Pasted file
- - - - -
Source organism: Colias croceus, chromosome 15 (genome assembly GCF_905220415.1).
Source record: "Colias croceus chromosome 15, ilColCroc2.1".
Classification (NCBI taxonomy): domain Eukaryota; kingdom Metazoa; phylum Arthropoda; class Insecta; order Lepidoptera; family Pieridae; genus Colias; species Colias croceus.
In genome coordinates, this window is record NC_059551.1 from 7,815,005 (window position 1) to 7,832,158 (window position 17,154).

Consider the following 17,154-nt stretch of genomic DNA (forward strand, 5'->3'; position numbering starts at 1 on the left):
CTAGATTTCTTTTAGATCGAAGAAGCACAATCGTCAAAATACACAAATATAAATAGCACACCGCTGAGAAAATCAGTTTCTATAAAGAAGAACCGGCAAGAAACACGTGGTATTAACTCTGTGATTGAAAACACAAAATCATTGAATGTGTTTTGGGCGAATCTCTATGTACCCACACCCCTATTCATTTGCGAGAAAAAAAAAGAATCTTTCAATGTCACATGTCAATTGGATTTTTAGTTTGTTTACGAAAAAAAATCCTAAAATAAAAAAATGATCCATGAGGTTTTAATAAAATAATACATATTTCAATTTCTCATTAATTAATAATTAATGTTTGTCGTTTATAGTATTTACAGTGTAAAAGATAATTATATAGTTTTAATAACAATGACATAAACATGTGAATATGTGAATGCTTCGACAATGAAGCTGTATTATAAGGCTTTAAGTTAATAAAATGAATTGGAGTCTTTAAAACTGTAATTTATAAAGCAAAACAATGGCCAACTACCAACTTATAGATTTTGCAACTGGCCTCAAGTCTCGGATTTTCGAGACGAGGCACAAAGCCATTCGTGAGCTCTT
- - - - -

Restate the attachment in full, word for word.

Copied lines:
Source organism: Colias croceus, chromosome 15 (genome assembly GCF_905220415.1).
Source record: "Colias croceus chromosome 15, ilColCroc2.1".
Classification (NCBI taxonomy): domain Eukaryota; kingdom Metazoa; phylum Arthropoda; class Insecta; order Lepidoptera; family Pieridae; genus Colias; species Colias croceus.
In genome coordinates, this window is record NC_059551.1 from 7,815,005 (window position 1) to 7,832,158 (window position 17,154).

Consider the following 17,154-nt stretch of genomic DNA (forward strand, 5'->3'; position numbering starts at 1 on the left):
CTAGATTTCTTTTAGATCGAAGAAGCACAATCGTCAAAATACACAAATATAAATAGCACACCGCTGAGAAAATCAGTTTCTATAAAGAAGAACCGGCAAGAAACACGTGGTATTAACTCTGTGATTGAAAACACAAAATCATTGAATGTGTTTTGGGCGAATCTCTATGTACCCACACCCCTATTCATTTGCGAGAAAAAAAAAGAATCTTTCAATGTCACATGTCAATTGGATTTTTAGTTTGTTTACGAAAAAAAATCCTAAAATAAAAAAATGATCCATGAGGTTTTAATAAAATAATACATATTTCAATTTCTCATTAATTAATAATTAATGTTTGTCGTTTATAGTATTTACAGTGTAAAAGATAATTATATAGTTTTAATAACAATGACATAAACATGTGAATATGTGAATGCTTCGACAATGAAGCTGTATTATAAGGCTTTAAGTTAATAAAATGAATTGGAGTCTTTAAAACTGTAATTTATAAAGCAAAACAATGGCCAACTACCAACTTATAGATTTTGCAACTGGCCTCAAGTCTCGGATTTTCGAGACGAGGCACAAAGCCATTCGTGAGCTCTT